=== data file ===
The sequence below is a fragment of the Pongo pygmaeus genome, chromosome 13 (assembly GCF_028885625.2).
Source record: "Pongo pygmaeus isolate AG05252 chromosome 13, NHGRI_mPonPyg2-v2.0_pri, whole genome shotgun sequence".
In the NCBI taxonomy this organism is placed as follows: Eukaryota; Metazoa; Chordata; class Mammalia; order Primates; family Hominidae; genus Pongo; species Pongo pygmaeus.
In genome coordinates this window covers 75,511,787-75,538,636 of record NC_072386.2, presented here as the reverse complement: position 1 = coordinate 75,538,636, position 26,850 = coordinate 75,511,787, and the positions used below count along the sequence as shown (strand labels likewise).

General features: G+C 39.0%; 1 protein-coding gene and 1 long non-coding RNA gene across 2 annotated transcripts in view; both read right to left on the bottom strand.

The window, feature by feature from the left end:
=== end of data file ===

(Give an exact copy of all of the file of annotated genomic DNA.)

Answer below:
The sequence below is a fragment of the Pongo pygmaeus genome, chromosome 13 (assembly GCF_028885625.2).
Source record: "Pongo pygmaeus isolate AG05252 chromosome 13, NHGRI_mPonPyg2-v2.0_pri, whole genome shotgun sequence".
In the NCBI taxonomy this organism is placed as follows: Eukaryota; Metazoa; Chordata; class Mammalia; order Primates; family Hominidae; genus Pongo; species Pongo pygmaeus.
In genome coordinates this window covers 75,511,787-75,538,636 of record NC_072386.2, presented here as the reverse complement: position 1 = coordinate 75,538,636, position 26,850 = coordinate 75,511,787, and the positions used below count along the sequence as shown (strand labels likewise).

General features: G+C 39.0%; 1 protein-coding gene and 1 long non-coding RNA gene across 2 annotated transcripts in view; both read right to left on the bottom strand.

The window, feature by feature from the left end: